Great blog post from Monisha Karnani at the Center for Inspired Teaching discusses the importance of physical movement to aid student learning. She states:
“Movement is a powerful teaching tool, and when we as teachers thoughtfully incorporate physical elements into instruction, we elevate the learning experience.”
Sadly, there are plenty of classrooms where quiet, still environments are demanded.
“Yet despite research proving the lasting benefits of serious play, too many of our classrooms remain still, silent places, lacking any element of physical movement.”
I appreciate the discussion of this important topic. Years ago, a parent confided in me the struggle one of her sons was having in school. He had trouble sitting quietly and attending. Sure, we have medications that help some kids with this, but she wasn’t sure there was anything wrong with her son, and suspected that he just wasn’t built for the traditional classroom.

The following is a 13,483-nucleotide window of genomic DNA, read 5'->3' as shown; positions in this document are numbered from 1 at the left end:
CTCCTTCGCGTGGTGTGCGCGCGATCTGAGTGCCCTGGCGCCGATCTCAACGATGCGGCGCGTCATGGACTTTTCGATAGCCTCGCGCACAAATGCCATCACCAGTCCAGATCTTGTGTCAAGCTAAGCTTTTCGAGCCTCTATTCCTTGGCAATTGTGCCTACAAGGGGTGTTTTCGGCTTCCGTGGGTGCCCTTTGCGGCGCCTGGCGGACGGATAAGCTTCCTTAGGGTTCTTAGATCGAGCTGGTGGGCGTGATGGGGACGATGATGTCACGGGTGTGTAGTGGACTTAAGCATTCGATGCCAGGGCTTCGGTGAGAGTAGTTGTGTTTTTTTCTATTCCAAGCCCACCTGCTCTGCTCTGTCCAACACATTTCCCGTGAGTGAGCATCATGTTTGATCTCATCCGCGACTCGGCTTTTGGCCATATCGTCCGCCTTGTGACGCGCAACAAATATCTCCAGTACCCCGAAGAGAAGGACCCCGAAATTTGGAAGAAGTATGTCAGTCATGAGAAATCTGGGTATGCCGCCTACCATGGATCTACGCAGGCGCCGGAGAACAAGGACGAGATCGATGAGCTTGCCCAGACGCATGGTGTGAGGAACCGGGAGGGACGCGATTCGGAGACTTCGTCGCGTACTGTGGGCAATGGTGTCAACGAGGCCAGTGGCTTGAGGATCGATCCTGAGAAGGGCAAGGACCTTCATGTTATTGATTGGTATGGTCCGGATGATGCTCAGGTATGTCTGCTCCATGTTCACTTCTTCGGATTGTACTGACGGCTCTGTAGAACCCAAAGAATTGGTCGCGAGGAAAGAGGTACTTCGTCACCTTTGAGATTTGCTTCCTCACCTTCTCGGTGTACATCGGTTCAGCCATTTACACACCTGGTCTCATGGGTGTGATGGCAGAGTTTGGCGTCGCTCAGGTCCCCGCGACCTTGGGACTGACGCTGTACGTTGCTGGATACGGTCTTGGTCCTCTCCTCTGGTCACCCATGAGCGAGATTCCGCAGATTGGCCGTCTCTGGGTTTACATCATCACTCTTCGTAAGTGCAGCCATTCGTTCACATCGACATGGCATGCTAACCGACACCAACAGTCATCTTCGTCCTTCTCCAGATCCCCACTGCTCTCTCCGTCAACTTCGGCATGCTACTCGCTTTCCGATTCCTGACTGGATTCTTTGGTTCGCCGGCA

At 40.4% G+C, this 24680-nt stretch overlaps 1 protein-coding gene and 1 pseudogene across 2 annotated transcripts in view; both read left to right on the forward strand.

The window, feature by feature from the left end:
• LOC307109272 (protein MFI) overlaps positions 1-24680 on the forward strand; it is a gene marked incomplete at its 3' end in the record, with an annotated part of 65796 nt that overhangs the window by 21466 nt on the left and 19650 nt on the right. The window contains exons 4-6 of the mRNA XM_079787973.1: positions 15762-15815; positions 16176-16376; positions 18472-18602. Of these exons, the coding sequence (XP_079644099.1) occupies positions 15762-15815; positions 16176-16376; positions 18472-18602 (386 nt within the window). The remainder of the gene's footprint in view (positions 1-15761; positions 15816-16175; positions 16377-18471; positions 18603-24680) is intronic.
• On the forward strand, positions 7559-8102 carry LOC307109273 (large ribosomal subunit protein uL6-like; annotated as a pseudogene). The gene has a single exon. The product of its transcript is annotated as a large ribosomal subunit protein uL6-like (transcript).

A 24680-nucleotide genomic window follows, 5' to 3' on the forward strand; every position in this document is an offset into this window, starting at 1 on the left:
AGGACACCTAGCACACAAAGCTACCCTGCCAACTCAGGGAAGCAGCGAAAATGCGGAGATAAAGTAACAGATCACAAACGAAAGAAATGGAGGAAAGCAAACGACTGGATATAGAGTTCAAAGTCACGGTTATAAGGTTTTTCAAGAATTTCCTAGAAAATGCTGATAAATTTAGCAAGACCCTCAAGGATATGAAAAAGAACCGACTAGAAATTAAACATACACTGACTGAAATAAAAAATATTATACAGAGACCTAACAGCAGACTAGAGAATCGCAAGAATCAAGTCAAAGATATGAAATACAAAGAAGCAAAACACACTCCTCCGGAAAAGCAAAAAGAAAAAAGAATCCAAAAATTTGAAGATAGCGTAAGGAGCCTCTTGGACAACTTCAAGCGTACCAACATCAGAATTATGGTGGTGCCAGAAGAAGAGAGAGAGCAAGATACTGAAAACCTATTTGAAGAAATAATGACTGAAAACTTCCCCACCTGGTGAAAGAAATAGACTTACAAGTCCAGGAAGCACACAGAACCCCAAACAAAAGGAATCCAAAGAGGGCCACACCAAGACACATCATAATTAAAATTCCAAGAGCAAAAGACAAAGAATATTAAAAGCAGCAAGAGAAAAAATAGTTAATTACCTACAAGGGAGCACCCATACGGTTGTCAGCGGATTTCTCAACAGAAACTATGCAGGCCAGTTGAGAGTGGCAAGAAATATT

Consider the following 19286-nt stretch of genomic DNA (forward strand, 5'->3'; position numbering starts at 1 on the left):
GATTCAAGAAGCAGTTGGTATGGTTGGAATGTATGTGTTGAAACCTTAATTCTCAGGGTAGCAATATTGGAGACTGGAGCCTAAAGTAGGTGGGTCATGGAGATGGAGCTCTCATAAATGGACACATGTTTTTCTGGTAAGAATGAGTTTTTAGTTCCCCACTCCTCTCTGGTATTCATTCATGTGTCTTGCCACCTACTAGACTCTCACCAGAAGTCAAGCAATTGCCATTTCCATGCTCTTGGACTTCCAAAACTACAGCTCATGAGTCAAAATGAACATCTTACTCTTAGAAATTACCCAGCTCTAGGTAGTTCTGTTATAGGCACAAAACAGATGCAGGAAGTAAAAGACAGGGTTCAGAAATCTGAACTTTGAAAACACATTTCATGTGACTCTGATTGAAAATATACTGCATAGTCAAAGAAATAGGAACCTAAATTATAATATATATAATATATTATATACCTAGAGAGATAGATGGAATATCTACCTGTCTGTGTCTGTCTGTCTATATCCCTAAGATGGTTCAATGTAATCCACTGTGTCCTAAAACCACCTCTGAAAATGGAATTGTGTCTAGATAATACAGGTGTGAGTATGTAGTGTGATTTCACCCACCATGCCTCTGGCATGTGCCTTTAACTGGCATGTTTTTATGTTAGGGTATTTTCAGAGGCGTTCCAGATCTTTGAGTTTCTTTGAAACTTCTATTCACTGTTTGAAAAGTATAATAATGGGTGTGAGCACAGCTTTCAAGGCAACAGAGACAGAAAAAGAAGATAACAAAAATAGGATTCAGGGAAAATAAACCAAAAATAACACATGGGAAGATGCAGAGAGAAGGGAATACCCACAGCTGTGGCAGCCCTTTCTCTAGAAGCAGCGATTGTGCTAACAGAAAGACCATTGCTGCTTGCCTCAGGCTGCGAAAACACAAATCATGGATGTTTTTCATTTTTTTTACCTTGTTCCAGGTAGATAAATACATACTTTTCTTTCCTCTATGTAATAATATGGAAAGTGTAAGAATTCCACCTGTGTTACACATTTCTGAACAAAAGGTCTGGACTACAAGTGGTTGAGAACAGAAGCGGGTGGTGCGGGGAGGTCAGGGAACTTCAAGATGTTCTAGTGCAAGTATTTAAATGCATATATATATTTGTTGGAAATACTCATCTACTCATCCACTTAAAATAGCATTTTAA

“A hundred and fifty years ago,” she said, “he would have been an apprentice somewhere.”
Wow. An apprentice. That really hit me. Not a child who spent his time sitting at a desk. A child who was doing to learn. It also made me wonder, are the majority of our kids built for the traditional classroom? Sometimes it seems to me that we are struggling to fit them into a very unnatural mold. Of course, there are, and always have been, teachers who are comfortable a classroom where active, sometimes noisy learning is the norm. These men and women are my heroes. Now, as we gain more and more knowledge about young people’s need to move, I hope it will inspired more teachers to incorporate more movement (and of course the noise level that often goes with that) into their classroom teaching.